Regional gradient analysis of freshwater biota: do similar biogeographic patterns exist among multiple taxonomic groups?




To examine if different groups of freshwater organisms show concordant distribution patterns at large spatial scales.


Northern Europe: Denmark, Sweden, Norway, Finland.


I analysed provincial distribution records of macrophytes, dragonflies, stoneflies, dytiscid beetles and teleost fishes in northern Europe. I conducted multivariate analyses, including two-way indicator species analysis (TWINSPAN), canonical correspondence analysis (CCA) and Mantel test to reveal biogeographical patterns and the degree of concordance in the distribution patterns among taxa.


TWINSPAN and Mantel tests indicated that broadly similar biogeographical patterns existed among the taxonomic groups. The results of CCA confirmed that variation in provincial species composition was generally related to climatic variation along latitudinal and altitudinal gradients. However, variation partitioning revealed that less than 50% of variation in the distribution patterns of each taxonomic group was accounted for by the climatic and geographical variables.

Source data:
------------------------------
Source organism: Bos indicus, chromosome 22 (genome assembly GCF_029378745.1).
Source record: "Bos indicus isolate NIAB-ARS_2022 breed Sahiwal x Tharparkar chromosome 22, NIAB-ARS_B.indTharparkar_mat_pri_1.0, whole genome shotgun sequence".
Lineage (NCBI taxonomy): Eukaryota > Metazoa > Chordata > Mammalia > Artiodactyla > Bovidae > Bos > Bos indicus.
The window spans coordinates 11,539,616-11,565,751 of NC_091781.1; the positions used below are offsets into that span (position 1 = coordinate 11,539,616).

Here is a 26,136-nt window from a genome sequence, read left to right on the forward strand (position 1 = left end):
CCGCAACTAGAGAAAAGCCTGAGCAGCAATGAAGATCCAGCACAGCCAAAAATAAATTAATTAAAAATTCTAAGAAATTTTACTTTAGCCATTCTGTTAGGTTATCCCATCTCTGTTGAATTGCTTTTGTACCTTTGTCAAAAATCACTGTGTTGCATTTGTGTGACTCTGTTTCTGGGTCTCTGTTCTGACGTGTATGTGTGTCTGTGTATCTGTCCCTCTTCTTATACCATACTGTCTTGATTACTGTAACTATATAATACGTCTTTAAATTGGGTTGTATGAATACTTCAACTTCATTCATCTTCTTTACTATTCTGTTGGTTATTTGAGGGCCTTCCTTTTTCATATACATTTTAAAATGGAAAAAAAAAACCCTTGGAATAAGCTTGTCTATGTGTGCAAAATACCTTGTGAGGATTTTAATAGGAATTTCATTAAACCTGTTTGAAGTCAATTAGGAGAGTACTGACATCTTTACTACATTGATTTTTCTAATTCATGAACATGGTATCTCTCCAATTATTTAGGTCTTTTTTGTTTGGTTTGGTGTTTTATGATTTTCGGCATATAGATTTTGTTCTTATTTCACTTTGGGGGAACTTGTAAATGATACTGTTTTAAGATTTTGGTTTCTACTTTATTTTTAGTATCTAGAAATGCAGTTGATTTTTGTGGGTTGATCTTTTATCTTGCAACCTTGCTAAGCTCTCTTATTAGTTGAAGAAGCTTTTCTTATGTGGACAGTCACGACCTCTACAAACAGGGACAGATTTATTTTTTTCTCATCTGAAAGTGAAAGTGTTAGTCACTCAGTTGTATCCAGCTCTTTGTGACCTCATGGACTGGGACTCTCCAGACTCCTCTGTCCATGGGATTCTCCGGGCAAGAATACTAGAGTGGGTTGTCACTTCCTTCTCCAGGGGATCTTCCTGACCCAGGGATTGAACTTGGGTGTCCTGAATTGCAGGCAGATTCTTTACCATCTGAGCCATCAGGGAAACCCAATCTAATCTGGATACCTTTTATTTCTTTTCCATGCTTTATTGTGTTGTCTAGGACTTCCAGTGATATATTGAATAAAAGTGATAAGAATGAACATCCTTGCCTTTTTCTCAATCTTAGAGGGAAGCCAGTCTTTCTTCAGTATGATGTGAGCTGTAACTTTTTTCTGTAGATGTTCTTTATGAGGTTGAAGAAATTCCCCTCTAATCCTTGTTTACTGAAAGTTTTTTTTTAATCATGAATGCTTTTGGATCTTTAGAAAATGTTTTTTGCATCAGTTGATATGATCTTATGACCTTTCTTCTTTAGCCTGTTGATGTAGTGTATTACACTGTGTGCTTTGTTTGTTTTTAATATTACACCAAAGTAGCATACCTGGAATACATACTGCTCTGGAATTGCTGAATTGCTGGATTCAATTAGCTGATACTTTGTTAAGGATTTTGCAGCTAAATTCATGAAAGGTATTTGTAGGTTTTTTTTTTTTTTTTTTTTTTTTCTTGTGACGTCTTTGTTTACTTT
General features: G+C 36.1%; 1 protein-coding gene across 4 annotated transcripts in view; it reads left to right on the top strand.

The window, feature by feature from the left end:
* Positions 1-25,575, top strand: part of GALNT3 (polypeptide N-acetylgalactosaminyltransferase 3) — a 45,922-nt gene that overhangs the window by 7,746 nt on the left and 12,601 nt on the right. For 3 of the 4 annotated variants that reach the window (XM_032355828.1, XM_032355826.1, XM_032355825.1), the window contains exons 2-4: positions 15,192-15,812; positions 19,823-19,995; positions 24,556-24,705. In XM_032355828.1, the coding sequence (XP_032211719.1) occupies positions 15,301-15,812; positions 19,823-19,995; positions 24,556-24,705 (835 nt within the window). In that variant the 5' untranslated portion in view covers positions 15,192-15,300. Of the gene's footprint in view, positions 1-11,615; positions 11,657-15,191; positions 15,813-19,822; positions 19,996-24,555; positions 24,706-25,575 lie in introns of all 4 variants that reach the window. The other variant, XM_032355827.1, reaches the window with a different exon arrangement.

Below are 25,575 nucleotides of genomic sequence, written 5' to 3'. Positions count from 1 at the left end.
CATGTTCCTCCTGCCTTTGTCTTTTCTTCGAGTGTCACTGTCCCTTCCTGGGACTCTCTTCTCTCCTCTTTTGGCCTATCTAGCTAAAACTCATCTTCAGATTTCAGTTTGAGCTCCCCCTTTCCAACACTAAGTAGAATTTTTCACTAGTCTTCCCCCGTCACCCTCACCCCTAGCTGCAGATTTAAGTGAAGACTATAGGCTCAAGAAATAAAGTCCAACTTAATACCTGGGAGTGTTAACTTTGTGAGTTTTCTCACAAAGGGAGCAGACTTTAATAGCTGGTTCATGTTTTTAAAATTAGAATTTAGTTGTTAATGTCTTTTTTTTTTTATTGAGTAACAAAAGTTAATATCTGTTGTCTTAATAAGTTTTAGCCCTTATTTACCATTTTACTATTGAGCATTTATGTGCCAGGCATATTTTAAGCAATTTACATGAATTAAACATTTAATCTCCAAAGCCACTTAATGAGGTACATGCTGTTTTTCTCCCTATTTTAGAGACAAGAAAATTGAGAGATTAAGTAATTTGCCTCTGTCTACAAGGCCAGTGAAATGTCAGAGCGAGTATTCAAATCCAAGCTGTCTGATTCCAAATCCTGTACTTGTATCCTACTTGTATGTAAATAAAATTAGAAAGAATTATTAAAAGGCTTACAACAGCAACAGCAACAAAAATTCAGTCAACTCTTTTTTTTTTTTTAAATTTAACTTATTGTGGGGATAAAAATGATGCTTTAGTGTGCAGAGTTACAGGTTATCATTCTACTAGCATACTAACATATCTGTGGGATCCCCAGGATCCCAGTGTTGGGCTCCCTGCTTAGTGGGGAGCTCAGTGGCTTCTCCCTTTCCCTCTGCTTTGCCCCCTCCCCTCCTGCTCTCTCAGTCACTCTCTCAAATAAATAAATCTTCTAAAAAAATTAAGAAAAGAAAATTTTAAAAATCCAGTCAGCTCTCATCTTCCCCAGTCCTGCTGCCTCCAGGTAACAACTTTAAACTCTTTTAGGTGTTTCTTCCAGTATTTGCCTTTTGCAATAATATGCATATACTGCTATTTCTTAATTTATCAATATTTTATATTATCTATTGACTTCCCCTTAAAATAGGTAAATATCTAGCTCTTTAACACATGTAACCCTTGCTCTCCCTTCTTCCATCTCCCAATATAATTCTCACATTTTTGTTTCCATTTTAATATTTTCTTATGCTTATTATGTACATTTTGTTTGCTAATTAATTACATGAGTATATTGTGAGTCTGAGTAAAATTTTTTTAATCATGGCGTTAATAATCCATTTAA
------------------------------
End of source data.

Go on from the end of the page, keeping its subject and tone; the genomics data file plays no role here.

Main conclusions

The distribution patterns of most taxonomic groups were strongly concordant and related to provincial climate and geographical location. Such patterns suggest that large-scale factors determine not only provincial species combinations, but also express severe constraints on the composition of local communities. Therefore, these factors should also be considered in studies on the structure and conservation of local freshwater systems.